Image: GMDS by meg
This year, I learned that I am a writer. It is the most important of the lessons I’ve learned.
See, I didn’t write for the past two weeks. I ducked out of Missouri the day after my last paper was due and I have been driving around my beloved Florida since then, visiting family and friends (not all and not enough) and hoping that the AC in Rudy, my dear hatchback, wouldn’t succumb to the relentlessness of the Fort Myers sun.
I felt that I had no words left—that I had been wrung out. My wonderings have woven themselves into various essays over the past year, my similes have been exhausted, and my perspective was beginning to falter. I wanted to let my mind breathe these two weeks and recharge by the ocean.
Words came back, but they come back in droves, with no direction. In my head, I heard them shriek when I knew that they should whisper; others mumbled when they should have projected clearly. My mind turned from tired to chaotic, into a wild place without order or structure. And while I believe we should let our words wander where they may, it does make for a calmer environment if they are moseying down philosophical paths rather sprinting full on into brick walls (and each other). The past two weeks, under the guise of a “break,” had turned into some mental, writerly, word hell.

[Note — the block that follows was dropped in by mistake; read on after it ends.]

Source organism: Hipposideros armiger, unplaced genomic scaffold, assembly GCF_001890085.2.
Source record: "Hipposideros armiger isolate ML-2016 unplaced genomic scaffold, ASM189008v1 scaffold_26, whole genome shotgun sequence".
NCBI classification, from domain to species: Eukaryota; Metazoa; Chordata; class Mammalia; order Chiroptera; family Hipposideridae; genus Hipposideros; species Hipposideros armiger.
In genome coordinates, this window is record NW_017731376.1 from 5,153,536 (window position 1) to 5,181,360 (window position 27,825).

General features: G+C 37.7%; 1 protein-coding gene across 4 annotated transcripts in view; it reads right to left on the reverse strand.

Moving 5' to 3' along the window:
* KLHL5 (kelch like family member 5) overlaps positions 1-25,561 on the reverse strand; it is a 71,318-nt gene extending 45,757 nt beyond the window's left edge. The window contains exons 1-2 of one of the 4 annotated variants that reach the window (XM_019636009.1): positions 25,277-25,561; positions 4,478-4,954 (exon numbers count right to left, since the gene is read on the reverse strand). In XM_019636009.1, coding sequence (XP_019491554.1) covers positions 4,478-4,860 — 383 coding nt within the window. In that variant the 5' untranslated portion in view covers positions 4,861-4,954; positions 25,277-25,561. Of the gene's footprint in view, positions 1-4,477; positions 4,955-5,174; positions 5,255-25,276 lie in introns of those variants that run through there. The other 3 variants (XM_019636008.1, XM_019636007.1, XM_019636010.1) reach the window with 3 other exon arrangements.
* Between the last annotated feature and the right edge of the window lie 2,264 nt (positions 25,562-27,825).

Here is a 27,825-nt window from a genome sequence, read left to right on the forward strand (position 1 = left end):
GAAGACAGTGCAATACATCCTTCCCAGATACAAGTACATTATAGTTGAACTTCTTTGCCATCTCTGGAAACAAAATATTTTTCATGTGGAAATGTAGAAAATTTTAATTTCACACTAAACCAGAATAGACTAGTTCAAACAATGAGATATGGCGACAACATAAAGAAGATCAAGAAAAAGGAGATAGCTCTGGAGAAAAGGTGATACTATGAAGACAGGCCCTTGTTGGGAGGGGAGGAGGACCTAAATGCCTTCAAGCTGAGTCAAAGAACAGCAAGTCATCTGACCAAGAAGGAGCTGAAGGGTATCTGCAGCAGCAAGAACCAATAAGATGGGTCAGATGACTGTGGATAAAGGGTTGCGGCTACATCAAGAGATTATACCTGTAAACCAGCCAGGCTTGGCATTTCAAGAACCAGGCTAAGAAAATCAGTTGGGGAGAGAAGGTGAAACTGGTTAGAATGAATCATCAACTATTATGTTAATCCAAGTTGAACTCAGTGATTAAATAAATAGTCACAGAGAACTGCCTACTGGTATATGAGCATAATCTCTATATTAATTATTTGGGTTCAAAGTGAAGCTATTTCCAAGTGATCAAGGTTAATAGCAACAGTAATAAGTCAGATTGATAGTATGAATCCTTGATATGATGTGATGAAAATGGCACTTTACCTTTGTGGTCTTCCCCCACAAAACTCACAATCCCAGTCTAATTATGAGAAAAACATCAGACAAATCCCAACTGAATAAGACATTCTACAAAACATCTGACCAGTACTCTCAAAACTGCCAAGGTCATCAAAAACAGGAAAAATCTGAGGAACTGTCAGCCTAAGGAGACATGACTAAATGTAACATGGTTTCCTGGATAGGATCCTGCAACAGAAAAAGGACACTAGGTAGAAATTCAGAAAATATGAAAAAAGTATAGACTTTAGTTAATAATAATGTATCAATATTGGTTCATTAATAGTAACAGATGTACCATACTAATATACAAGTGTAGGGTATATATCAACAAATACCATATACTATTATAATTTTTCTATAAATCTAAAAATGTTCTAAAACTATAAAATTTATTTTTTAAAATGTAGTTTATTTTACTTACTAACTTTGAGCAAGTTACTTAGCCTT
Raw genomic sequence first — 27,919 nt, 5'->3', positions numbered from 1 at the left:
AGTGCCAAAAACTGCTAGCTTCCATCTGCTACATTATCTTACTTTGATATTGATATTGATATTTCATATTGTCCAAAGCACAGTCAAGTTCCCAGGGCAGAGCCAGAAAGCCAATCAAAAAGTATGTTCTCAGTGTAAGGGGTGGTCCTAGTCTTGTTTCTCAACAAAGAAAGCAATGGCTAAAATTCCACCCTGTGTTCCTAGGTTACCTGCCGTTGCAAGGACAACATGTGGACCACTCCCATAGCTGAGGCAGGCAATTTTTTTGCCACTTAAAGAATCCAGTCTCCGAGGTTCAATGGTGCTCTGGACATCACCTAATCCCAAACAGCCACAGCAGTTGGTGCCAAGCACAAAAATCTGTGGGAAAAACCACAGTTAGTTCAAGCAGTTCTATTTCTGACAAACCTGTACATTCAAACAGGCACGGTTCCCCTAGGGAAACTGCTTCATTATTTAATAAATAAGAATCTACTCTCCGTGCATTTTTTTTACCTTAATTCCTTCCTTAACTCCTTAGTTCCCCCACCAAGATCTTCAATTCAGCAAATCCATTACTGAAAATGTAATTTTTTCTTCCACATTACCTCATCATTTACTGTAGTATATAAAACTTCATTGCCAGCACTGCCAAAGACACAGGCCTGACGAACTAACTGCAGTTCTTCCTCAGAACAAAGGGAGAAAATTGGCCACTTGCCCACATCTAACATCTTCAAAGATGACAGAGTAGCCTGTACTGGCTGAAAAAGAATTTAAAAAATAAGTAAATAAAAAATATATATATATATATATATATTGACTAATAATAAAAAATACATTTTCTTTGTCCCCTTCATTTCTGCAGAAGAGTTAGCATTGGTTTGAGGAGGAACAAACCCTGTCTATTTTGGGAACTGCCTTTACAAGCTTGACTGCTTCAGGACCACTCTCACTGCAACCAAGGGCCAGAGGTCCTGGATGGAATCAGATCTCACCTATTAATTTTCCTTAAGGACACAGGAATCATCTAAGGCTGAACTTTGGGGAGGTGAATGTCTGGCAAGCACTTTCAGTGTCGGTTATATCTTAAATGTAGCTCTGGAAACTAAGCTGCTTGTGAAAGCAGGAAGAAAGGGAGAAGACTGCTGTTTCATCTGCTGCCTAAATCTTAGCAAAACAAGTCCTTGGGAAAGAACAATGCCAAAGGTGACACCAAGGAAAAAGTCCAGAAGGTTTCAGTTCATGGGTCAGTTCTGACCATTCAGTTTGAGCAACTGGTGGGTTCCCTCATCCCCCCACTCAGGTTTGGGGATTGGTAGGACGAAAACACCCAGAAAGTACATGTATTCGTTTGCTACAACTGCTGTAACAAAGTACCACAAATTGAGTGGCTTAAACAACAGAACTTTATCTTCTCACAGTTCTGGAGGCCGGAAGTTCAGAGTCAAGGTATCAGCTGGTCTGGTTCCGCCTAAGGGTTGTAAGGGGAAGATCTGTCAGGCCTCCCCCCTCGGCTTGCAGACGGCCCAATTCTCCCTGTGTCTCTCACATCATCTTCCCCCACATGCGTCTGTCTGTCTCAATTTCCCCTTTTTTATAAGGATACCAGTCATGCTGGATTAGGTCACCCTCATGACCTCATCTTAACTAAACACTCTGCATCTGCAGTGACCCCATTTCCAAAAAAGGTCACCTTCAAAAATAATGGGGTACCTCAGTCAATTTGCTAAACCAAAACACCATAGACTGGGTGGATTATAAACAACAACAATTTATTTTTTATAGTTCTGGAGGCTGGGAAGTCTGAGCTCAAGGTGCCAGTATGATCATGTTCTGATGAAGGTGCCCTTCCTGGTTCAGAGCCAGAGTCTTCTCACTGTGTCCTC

As we were driving back yesterday, through Florida and Alabama, I got an email from a dear friend asking for me to read an essay she’d just finished. I read it there on my iPhone, in the traffic outside of Birmingham, over the music on the radio with the sun burning my skin through the windshield. And miraculously, the wilderness of my mind began to still. In reading my friend’s essay, I was thrust back into the world of non-fiction, back into the order that I love, back to the questions we ask in essays, back to the purpose of thought to voice to revision to essay. My thoughts snapped back into focus, like an elementary-school class that goes absolutely insane while the teacher “steps out for one second” and reverts into angels as soon as s/he walks in again. It was kind of like that. And I realized that I can’t take any more “breaks.” They don’t help. This—reading non-fiction, which immediately leads me to write my own—this is what makes sense to me. This is what calms me and recharges me. “Breaks” only make this worse.
I have doubted so much during this year. I have thought so often “what have I done” and “why,” and I’ve written about imposter syndrome. But when I was thinking about how to “wrap up” this year in a blog post, all I can think is: I know now that I am a writer.
When people ask him why he writes horror, Stephen King is known for responding with “Why do you think I have a choice?” I think its something like that. We all write differently, and we all write different things. We let our thoughts go to certain places and we mold thoughts carefully over time. But we writers can’t not write and I think we all realize that at different times.
I thought my time in a program would make me into a writer. It didn’t. It taught me that I already was one.
I’m happy to say that I’ll continue posting about my journey next year and throughout the summer. In the meantime, know that I will be writing.